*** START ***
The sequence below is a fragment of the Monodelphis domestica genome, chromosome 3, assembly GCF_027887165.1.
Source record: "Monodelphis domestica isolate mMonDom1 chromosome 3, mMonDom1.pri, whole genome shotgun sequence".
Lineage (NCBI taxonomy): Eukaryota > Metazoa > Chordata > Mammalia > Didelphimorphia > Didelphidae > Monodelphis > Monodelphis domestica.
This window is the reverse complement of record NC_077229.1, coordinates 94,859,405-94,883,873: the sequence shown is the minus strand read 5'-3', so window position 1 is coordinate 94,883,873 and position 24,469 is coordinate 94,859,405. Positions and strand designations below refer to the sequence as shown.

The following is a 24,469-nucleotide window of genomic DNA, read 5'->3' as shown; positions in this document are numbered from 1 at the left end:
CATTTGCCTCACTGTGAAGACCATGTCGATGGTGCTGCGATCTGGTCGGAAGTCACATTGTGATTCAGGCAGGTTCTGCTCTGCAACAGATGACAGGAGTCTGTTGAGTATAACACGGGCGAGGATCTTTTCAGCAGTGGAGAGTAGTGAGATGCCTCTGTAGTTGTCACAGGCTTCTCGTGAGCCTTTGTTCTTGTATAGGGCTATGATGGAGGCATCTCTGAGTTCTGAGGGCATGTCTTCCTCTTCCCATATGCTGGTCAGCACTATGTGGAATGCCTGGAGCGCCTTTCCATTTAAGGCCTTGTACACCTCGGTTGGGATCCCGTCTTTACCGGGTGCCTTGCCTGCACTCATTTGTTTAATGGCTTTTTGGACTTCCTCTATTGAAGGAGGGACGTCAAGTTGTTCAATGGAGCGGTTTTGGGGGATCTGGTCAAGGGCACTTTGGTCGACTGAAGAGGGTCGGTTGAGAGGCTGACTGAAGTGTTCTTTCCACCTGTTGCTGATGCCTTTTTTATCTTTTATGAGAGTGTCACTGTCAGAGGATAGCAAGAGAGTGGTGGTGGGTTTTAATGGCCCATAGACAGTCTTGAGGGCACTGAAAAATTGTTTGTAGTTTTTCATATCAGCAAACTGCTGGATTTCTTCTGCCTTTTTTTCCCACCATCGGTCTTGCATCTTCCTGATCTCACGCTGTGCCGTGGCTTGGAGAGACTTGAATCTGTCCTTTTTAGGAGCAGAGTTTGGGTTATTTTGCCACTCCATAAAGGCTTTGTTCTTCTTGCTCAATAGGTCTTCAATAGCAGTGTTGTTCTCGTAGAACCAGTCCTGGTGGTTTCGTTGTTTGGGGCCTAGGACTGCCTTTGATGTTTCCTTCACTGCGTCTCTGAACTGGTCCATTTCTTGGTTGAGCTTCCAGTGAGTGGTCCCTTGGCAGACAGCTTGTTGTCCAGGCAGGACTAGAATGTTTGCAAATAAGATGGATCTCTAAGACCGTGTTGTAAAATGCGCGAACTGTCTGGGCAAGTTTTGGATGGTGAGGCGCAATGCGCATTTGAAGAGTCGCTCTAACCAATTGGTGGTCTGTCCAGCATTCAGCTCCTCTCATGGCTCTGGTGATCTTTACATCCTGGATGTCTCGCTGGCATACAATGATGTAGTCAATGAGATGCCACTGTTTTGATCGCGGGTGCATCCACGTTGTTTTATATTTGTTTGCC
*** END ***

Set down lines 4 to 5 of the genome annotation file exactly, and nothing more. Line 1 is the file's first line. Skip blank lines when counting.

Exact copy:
This window is the reverse complement of record NC_077229.1, coordinates 94,859,405-94,883,873: the sequence shown is the minus strand read 5'-3', so window position 1 is coordinate 94,883,873 and position 24,469 is coordinate 94,859,405. Positions and strand designations below refer to the sequence as shown.

The following is a 24,469-nucleotide window of genomic DNA, read 5'->3' as shown; positions in this document are numbered from 1 at the left end: